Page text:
This week, the House Antitrust Subcommittee released its long-awaited report into online markets – how Big Tech (Google, Amazon, Apple & Facebook) have developed monopoly and are abusing their power to stifle the competition. It’s a brick at 400+ pages (+ 2,540 footnotes) and evidence-based – conversations with previous and current employees, users & sellers – a greatest hits of bad behaviour. Amazon has been described as “a data company that just happens to sell things.” An inside look at the acquisition of Instagram by Facebook - here are the most revealing bits. There’s more focus on Google than the other three with some notable omissions: Microsoft, TikTok and Spotify. TikTok is Chinese owned and a baby, so doesn’t yet have the size and breadth…
It’s striking that Republicans and Democrats are on the same side, even if they are offering different solutions on how to deal with a monopoly of power. They’re not talking about breaking companies up (too simplistic and a step too far in the current climate – they have enough on their plate!!). But offering recommendations to make Big Tech easier to compete with. It also gives us a broader understanding of what the anti-trust law should exist to protect – perhaps the most important line in the report: “The Subcommittee recommends that Congress consider reasserting the original intent and broad goals of the antitrust laws, by clarifying that they are designed to protect not just consumers, but also workers, entrepreneurs, independent businesses, open markets, a fair economy, and democratic ideals.”
So, what next? They have to read & digest it and come back with what changes they will make…
Happy 10th birthday, Instagram!
To celebrate, Instagram has brought back its retro icons for one month only and launched several new features – a Stories Map to highlight stories you’ve shared over the last three years, two wellbeing updates to discourage trolling and abusive remarks, and an IGTV shopping update (given it’s our shopping channel of choice these days).
More than 1m posts mentioning ‘memes’ are shared daily
50% of users see a video posted on insta every day
900m emoji reactions sent daily
We send 3x more DM’s than comments
Love it or hate it, Instagram is a cultural phenomenon and has rewired society for good and bad. Here’s beauty writer Sali Hughes on meeting the woman who trolled her online (it’s really not about you…) I’m reading No Filter – Sarah Frier’s excellent book on the history of Instagram and how Silicon Valley works.
The history, characters and themes revealed themselves through hundreds of interviews, not just with current and former employees and executives, but with influencers, teens, celebrities and business owners whose lives have been changed by Instagram.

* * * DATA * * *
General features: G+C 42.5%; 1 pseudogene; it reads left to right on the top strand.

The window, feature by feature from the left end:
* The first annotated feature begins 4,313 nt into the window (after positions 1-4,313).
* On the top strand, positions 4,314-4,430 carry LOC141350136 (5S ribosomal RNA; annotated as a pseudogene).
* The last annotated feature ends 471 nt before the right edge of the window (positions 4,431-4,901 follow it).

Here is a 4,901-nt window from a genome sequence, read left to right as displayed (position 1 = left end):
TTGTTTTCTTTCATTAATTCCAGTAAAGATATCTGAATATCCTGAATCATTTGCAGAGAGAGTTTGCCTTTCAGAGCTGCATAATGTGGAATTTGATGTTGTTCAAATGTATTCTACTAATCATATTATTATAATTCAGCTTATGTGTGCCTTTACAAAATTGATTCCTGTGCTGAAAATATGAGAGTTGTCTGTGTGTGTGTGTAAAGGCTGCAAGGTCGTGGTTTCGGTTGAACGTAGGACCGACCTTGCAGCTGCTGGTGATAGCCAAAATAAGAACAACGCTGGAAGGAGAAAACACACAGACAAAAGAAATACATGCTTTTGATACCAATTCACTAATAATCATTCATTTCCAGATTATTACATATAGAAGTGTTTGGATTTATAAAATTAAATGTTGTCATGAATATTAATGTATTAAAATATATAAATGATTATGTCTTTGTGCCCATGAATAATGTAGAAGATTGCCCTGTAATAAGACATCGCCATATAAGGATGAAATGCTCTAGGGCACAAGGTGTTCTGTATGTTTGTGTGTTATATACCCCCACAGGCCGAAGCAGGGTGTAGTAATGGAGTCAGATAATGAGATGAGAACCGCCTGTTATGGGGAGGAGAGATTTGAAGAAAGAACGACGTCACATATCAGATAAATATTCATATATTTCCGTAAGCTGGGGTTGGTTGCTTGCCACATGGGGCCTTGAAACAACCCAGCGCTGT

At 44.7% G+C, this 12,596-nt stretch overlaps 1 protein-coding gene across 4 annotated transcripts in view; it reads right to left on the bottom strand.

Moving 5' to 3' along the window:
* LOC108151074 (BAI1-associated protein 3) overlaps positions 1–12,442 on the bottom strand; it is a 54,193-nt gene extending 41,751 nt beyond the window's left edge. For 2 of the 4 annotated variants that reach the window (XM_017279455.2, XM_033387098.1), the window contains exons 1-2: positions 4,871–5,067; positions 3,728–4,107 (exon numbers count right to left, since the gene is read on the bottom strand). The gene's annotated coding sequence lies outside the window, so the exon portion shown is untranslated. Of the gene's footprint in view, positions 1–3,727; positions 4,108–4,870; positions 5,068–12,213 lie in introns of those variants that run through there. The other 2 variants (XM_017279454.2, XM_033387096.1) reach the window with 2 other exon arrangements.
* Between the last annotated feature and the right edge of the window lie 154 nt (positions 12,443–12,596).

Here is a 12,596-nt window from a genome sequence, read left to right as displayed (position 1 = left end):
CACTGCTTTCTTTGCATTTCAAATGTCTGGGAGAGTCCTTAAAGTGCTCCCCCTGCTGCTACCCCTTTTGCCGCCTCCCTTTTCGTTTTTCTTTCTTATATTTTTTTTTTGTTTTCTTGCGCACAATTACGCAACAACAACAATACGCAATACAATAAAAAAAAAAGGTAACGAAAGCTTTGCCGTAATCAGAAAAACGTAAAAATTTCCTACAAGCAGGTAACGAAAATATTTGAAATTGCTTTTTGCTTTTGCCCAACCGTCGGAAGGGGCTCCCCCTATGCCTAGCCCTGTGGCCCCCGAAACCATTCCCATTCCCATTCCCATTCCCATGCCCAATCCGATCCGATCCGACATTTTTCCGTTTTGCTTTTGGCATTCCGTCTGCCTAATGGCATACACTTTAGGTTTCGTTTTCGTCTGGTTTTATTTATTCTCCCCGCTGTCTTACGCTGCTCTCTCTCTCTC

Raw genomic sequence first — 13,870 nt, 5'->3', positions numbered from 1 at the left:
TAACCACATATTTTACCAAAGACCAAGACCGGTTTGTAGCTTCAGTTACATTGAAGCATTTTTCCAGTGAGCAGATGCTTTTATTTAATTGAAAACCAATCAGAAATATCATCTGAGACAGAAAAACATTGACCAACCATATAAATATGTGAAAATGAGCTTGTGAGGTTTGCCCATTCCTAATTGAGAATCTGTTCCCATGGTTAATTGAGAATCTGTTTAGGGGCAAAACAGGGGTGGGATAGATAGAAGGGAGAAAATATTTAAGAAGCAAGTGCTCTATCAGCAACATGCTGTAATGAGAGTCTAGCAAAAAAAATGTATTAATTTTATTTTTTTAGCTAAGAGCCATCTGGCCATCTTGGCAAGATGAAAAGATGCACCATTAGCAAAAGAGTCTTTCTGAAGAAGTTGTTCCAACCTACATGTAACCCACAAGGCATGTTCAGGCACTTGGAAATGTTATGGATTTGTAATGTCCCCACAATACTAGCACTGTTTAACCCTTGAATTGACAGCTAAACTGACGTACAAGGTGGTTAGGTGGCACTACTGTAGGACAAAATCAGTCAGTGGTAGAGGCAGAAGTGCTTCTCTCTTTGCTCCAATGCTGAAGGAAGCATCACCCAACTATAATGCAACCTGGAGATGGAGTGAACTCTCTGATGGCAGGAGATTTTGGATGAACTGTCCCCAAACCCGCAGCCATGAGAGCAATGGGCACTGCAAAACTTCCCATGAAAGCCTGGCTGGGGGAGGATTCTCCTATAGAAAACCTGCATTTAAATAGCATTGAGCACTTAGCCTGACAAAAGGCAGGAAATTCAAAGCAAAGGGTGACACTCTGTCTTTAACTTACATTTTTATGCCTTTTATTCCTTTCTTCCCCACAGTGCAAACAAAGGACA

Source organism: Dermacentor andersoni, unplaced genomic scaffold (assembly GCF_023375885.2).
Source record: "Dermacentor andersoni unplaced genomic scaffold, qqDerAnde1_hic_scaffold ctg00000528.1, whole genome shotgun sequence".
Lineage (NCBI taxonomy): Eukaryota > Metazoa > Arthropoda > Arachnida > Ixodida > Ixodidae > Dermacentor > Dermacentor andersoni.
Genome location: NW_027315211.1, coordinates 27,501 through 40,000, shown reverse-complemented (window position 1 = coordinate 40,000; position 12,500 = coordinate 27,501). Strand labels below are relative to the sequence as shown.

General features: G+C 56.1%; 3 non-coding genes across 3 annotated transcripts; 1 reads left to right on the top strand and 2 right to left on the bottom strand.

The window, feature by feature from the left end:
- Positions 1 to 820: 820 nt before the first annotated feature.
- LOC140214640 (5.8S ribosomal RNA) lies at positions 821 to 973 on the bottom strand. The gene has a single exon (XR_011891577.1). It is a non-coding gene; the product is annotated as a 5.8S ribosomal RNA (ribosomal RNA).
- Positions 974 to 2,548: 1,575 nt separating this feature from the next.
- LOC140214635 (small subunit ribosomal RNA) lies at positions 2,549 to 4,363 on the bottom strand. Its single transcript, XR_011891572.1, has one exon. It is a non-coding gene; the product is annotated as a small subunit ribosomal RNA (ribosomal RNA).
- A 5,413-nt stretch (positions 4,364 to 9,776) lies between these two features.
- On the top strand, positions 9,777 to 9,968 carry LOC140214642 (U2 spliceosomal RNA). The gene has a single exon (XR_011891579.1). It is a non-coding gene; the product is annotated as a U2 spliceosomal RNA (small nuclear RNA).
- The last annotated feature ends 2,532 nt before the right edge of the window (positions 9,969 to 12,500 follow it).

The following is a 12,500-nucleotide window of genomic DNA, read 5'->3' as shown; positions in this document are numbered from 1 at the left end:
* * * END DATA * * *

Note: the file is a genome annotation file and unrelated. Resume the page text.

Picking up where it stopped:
I’ve not been posting much lately, but I’ve been drawn into the wonderful world of dogs (thanks sis 😍 @samloutalbotmusic). I’m getting regular updates from mr_vili_and_the_westie_boys, the maltipoosociety, & jackrussellwrld. It’s a new subculture – dogs as babies, the personification of animals – first-person accounts of their adventures. It’s made me laugh and cheered me up. Watching animal footage can make you happier – here’s a list of round-the-clock camera footage. It’s also a community of animal lovers ❤️ – they follow each other and like & comment on each other’s posts.
If you’re looking for a way to build company culture remotely and connect your employees, here’s an excellent way to do it ;-)
As adorable as animals are, as my sister said, it raises questions about the ethics of pimping our pets online – they’re being filmed when they’re asleep, their funerals - and making us money 24/7 - lots of dog merch. In years to come, kids may take action to have their pics removed from social media, but our beloved pets can’t do the same.
And then we have Trump with his toxic list of dog tweets, using them as a vicious insult against his enemies, who have been “fired like a dog.” He’s the only president in 100 years in the White House NOT to have a dog and he’s not doing himself any favours. America is a nation of dog lovers; it could cost him the election…🐕
5 things I’ve enjoyed this week:
No Filter: How Instagram transformed celebrity, business, and culture by Sarah Frier. Curious to know how Silicon Valley works? Read this. “Silicon Valley looked like it was run by geniuses,” but “from the inside, it was clear that everyone was vulnerable, just like he was, just figuring it out as they went along.” More hot tub and fire pit than boardroom… it’s a great read. Sarah spoke to Platformer about what’s next for insta.
Writers of Silicon Valley 🎧 – a new podcast hosted by Patrick Stafford featuring interviews with the best UX writers and content strategists. I listened to Gordon MacRae (UX Writer Jobs) talk about trends impacting the industry in 2020, what hiring managers are looking for, and recommended reads. There’ll be a lot of good writing coming out about Silicon Valley over the next few years.
#CopyCon2020 – ProCopywriters’ annual conference (full report coming next week) – I did a walking Zoom as this was a full day (just figured out how to take a screenshot on my phone, very handy – see tweet thread). Overall theme: Minimalism – keep things simple and ‘good enough’ – death to perfectionism. I’ve been down the rabbit hole with UX writing/design lately – loving it! It’s a growth industry with well paid, interesting work and a supportive community. I like the idea of a conversation between product + user rather than giving someone the hard sell – and collaborative working from the start of the design process. There’s a lot more to it than writing funny error messages…
I’ll be sharing more UX writing resources over the coming months. As @RellyAB said, "It's a great market to be in, there's a lot of work." If you’re working in this field, I’d love to connect.